Puerto Rico’s representative to the Federal government and statehood party president, Pedro Pierluisi, has said that the first law he will sign if elected governor in 2016 would be for a public vote on the admission of the territory as a State of the United States if the Commonwealth government under Alejandro Garcia Padilla (“Commonwealth” party) does not implement a Federal law that provides for a plebiscite on a status option or options that would resolve the question of the territory’s ultimate status.
Pierluisi, the top vote getter in the Commonwealth’s 2012 elections, receiving more votes than Garcia, made the statement in acknowledging that he will run for governor and criticizing Garcia for not implementing the Federal law.
The Resident Commissioner, a Democrat with a seat but not a vote other than in committees in the U.S. House of Representatives, expressed confidence that Puerto Rico would become a State if Puerto Ricans vote for the status a second time. He said that statehood would be granted after a transition of eight to ten years during which equal treatment of Puerto Rico with the existing States would be phased in.
Statehood would mean “prosperity, security, and equal rights,” Pierluisi said, adding that Puerto Ricans would also be able to retain their language and culture.
The Federal law providing for the plebiscite was enacted this January. It authorizes a plebiscite on a status option or options ultimately determined by the U.S. Department of Justice based on a proposal from the Puerto Rico Elections Commission. The Commission includes representation from each of Puerto Rico’s status-based political parties.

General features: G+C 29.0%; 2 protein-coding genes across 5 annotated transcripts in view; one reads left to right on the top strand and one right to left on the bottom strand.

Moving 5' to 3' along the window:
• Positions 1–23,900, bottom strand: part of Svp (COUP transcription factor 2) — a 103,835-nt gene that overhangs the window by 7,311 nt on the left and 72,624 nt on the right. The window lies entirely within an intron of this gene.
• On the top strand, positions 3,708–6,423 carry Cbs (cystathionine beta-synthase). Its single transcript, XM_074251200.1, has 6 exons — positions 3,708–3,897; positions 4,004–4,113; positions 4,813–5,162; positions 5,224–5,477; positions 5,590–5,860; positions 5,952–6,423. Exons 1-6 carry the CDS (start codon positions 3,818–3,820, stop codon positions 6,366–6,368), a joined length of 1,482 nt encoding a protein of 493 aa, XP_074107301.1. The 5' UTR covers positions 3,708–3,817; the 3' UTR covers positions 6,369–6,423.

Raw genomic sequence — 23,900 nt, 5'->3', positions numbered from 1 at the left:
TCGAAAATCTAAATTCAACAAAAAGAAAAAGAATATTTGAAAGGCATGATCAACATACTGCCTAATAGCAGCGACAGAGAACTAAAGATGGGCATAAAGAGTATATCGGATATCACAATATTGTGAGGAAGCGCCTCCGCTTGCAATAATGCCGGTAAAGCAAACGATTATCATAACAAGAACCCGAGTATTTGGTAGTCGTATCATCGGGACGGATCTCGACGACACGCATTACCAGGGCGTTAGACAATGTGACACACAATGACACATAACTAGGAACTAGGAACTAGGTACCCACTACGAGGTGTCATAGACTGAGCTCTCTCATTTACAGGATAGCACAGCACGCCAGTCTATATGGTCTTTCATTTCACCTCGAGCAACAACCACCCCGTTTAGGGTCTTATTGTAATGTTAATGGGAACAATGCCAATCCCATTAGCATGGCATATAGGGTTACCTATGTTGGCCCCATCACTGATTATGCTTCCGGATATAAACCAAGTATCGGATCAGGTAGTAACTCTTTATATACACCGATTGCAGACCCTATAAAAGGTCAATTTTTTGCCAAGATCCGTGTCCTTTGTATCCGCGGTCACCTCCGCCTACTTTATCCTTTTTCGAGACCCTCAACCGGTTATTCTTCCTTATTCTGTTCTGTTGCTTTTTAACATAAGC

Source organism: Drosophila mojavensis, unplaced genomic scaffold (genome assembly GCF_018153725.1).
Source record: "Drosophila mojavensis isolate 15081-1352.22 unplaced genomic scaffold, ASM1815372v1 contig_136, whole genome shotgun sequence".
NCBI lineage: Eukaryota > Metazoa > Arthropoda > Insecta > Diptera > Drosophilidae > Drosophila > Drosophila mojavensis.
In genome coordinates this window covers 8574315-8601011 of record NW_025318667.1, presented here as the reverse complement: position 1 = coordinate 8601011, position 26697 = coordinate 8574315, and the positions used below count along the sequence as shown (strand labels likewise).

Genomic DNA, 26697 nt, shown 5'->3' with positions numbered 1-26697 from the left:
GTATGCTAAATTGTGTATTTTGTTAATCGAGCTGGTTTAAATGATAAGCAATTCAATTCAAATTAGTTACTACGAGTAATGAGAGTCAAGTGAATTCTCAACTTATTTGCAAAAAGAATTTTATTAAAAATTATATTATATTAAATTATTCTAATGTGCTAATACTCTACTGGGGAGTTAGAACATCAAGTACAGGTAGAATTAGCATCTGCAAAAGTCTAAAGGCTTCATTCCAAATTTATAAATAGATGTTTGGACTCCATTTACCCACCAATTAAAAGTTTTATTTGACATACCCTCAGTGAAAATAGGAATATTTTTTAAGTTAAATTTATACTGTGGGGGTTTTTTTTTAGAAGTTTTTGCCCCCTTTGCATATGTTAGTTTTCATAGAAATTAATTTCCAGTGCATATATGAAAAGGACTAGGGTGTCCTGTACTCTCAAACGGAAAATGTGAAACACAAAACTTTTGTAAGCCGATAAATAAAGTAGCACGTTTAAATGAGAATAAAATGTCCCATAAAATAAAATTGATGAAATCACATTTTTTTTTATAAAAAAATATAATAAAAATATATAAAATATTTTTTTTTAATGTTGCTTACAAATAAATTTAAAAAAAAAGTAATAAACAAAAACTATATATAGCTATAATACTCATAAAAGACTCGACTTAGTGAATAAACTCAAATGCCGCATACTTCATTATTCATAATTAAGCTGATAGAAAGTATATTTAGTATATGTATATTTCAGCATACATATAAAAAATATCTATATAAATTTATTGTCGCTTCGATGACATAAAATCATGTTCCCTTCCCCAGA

President Barack Obama proposed the law and Congress passed it because Garcia has lobbied against Federal action on implementing the self-determination choice of Puerto Ricans in a plebiscite under local law held along with the 2012 elections. The Obama Administration had supported the local plebiscite and the President’s spokesman hailed its results.
The plebiscite soundly rejected territory status, the option in the plebiscite supported by now Governor Garcia, and chose statehood by a 2-1 margin over the two nationhood options — independence and nationhood in an association with the U.S. that either nation could end.
Puerto Rico’s current status, territory, cannot be an option in the Federally authorized plebiscite because it cannot resolve the question of the Commonwealth’s ultimate status. As long as Puerto Rico is a territory, its people, U.S. citizens by birth, can petition the Federal government for statehood or nationhood.
The new “Commonwealth status” that Garcia Padilla and other ‘commonwealthers’ want also cannot be an option because it is impossible for constitutional and other reasons. The Obama, George W. Bush, and Clinton Administrations and congressional leaders of both national political parties have all made this clear.
The “Commonwealth” party has refused to accept the results of the 2012 plebiscite because it did not include this status proposal and, like the U.S. Supreme Court has, defined Puerto Rico’s current status, sometimes misleadingly called “Commonwealth” after a word in the name of Puerto Rico’s local government, as a territory status.
Under “Commonwealth status” plan, Puerto Rico would be a nation able to enter into agreements with other nations but the U.S. would be permanently bound to it and to an arrangement which would also empower Puerto Rico to nullify Federal laws and Federal court jurisdiction. The U.S. would, further, be obligated to give the Commonwealth a new subsidy, all current assistance to Puerto Ricans, free entry to any goods shipped from Puerto Rico, and citizenship to anyone born in Puerto Rico.
Garcia publicly supported the new Federal law before it was enacted — even as some of his representatives were trying to undermine the legislation in Obama Administration and congressional meetings.
Shortly after the Federal law was enacted in January, Garcia said that he would propose a combination of its status choice process and the status assembly that his party had said it would initiate if the Federal legislation were not enacted before January.
The Legislative Assembly created a joint committee to plan the status assembly even before the December 31, 2013 deadline.
Garcia recently asked the legislature to consider the process provided for by Federal law along with an insular status assembly — but to not act before August.